Just remember, you should not feel forced to do any wedding, regardless the pressure you may be feeling from family or church members.  If you have concerns whether 2 people should be married, listen to your conscience, allow the Scriptures to guide you, and seek counsel from other pastors who have possibly walked in the same place you dare to tread…an unclear, complicated wedding decision.

Posted in Evangelism, Weddings
7 comments on “How does a pastor determine whether he can/should conduct a wedding?
  1. Bill says:

    Thank you for this post; I like what you’ve said, and the wisdom about handling the marriage of two non-Christians is very helpful.

    Would you be willing to post another entry that deals with some of the difficult situations within #2? I’ve been an elder for a couple of years and have never had to make the decision on whether to marry a couple (the full-time pastoral staff gets those requests), but I am often asked for council regarding these unique situations. I’ve had my own thoughts and inputs on some of them, but I’d love to hear your wisdom.

    1. Both the man and woman hoping to be married have been married twice before. In both cases their previous spouse left them. [You could imagine a few variations on a theme here regarding adultery and culpability.]

    2. A young woman falls in love with an older man who is currently married but has recently filed for divorce. The man’s soon-to-be ex-wife is not a Christian, but the man became a Christian recently. The divorce is “mutual” (though further details are not known–e.g. if the woman is pursuing another relationship).

    3. A young Christian couple would like to get married. They’ve been living together for the past year. They appear to be genuine born-again believers, but they’ve succumbed to the wisdom of the age.


    • Bill says:

      Whoops, just realized you answered my #3 already. I guess a twist on it could be that they’re living together and claim that they’re celibate.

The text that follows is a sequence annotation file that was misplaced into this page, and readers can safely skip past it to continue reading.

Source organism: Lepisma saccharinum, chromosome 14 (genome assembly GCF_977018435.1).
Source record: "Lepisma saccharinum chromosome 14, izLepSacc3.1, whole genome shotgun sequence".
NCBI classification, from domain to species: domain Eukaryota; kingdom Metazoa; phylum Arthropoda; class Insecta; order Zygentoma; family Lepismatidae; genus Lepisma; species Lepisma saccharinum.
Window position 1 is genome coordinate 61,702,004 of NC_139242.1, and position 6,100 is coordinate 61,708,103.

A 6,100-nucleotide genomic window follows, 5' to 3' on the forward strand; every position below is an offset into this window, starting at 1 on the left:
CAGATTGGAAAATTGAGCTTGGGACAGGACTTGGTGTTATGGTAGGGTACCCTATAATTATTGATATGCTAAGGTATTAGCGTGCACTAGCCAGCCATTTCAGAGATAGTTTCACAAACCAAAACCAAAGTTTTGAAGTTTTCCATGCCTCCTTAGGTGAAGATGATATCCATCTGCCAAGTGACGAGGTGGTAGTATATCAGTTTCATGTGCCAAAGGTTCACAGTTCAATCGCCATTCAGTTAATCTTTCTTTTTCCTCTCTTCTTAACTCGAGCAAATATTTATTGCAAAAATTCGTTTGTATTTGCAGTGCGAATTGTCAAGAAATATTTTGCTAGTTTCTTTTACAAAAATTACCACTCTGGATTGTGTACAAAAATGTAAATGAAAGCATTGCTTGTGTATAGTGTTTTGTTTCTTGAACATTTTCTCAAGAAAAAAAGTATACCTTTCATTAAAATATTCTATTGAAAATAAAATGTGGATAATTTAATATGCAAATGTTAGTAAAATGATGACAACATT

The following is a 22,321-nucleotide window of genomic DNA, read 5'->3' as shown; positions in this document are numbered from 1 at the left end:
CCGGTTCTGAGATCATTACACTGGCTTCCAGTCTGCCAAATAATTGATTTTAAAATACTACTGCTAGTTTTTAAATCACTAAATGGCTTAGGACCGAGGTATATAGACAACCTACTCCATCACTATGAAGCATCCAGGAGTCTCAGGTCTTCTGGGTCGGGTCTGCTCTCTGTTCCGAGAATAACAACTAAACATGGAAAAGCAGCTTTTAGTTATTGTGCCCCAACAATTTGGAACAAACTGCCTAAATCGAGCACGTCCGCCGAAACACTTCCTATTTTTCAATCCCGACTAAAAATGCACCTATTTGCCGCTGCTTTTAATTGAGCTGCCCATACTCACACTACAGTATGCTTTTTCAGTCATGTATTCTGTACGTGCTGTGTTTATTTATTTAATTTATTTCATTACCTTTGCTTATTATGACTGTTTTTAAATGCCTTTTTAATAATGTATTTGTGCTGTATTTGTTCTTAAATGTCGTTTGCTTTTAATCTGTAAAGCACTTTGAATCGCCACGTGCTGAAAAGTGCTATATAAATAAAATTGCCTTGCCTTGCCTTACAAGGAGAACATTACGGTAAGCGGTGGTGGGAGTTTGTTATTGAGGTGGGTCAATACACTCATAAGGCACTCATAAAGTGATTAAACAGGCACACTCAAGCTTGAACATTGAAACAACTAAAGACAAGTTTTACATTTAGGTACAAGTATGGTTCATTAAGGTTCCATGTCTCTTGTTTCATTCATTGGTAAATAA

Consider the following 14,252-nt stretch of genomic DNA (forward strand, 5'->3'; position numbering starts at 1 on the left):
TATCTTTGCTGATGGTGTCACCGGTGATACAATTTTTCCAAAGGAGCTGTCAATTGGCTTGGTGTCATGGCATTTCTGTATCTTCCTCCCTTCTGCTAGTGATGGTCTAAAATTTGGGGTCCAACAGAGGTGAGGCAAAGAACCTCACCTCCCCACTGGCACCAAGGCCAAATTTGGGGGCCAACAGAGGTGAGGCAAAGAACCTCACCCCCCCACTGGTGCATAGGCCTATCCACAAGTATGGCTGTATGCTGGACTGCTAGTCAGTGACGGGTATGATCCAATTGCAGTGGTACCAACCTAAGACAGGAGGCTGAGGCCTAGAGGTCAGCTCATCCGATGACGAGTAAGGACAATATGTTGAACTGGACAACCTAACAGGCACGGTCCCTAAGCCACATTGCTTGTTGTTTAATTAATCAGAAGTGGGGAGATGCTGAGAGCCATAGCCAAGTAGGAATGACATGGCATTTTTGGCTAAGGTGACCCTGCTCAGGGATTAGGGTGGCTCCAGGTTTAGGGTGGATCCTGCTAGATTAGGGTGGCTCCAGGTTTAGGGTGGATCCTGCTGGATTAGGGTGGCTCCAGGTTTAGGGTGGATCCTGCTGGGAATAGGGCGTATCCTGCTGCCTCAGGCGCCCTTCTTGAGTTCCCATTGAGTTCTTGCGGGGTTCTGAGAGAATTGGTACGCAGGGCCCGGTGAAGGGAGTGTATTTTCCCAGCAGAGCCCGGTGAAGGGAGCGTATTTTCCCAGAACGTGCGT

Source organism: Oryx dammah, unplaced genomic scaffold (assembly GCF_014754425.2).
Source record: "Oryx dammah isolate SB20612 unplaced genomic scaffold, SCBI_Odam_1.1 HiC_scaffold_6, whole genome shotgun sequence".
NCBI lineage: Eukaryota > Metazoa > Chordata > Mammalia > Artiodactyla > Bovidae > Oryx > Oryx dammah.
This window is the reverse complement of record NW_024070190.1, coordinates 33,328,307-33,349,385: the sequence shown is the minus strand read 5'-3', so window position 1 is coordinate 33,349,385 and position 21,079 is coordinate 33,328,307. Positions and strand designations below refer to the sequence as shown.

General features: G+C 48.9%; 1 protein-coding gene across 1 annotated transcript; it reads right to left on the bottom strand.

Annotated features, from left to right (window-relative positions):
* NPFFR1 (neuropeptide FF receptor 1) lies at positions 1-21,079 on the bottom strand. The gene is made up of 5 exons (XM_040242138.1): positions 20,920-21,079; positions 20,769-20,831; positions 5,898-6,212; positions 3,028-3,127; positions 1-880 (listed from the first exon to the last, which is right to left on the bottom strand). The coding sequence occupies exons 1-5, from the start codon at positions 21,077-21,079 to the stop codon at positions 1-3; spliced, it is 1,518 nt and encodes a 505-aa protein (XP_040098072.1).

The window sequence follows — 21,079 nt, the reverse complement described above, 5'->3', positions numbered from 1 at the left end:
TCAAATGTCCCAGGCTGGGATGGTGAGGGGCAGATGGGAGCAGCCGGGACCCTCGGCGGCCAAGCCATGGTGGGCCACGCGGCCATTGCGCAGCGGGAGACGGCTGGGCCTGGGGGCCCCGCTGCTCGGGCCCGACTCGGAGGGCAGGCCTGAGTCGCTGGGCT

• Barry says:

        Don’t forget 1 Thessalonians 5:22 – abstain from all appearance of evil. Living together gives the appearance of not being celibate. If the couple wants to honor God, they would stop living together.

    • Brian Croft says:

      I will think on it. All of those situations would give me pause and would want more information before agreeing with them. Thanks for writing.

  2. Barry says:

    Is there a max age in which you no longer require parent blessing? Example : a 25 year old, professing Christian wants to marry another professing Christian, but parents do not approve of the union.

    • Brian Croft says:

      Tough one. I don’t think it is an age thing, but the kind of relationship the girl has with her dad. These issues are very case by case in my mind.

      • Barry says:

        In this case I am referring, the man’s parents did not approve the marriage. The girl had been twice divorced. They saw some thing in her that caused alarm. The man ignored his parent’s advice and married the girl anyway.
        I would think that parent’s blessing is important no matter the age. The Bible does not give a time limit on honoring our parents. I think we all should desire our parent’s blessing. If a pastor encounters this situation, I would think you would want to be cautious of conducting a marriage in which the parent’s disapprove.

2 Pings/Trackbacks for "How does a pastor determine whether he can/should conduct a wedding?"
  1. […] How does a pastor determine whether he can/should conduct a wedding? | Practical Shepherding […]

  2. […] in Sociology. He also undertook some graduate work at The Southern Baptist Theological Seminary. This article is from his blog, Practical Shepherding, and is used with […]

Leave a Reply

Your email address will not be published. Required fields are marked *



Help send free Practical Shepherding resources to pastors around the world.



RSS Feeds: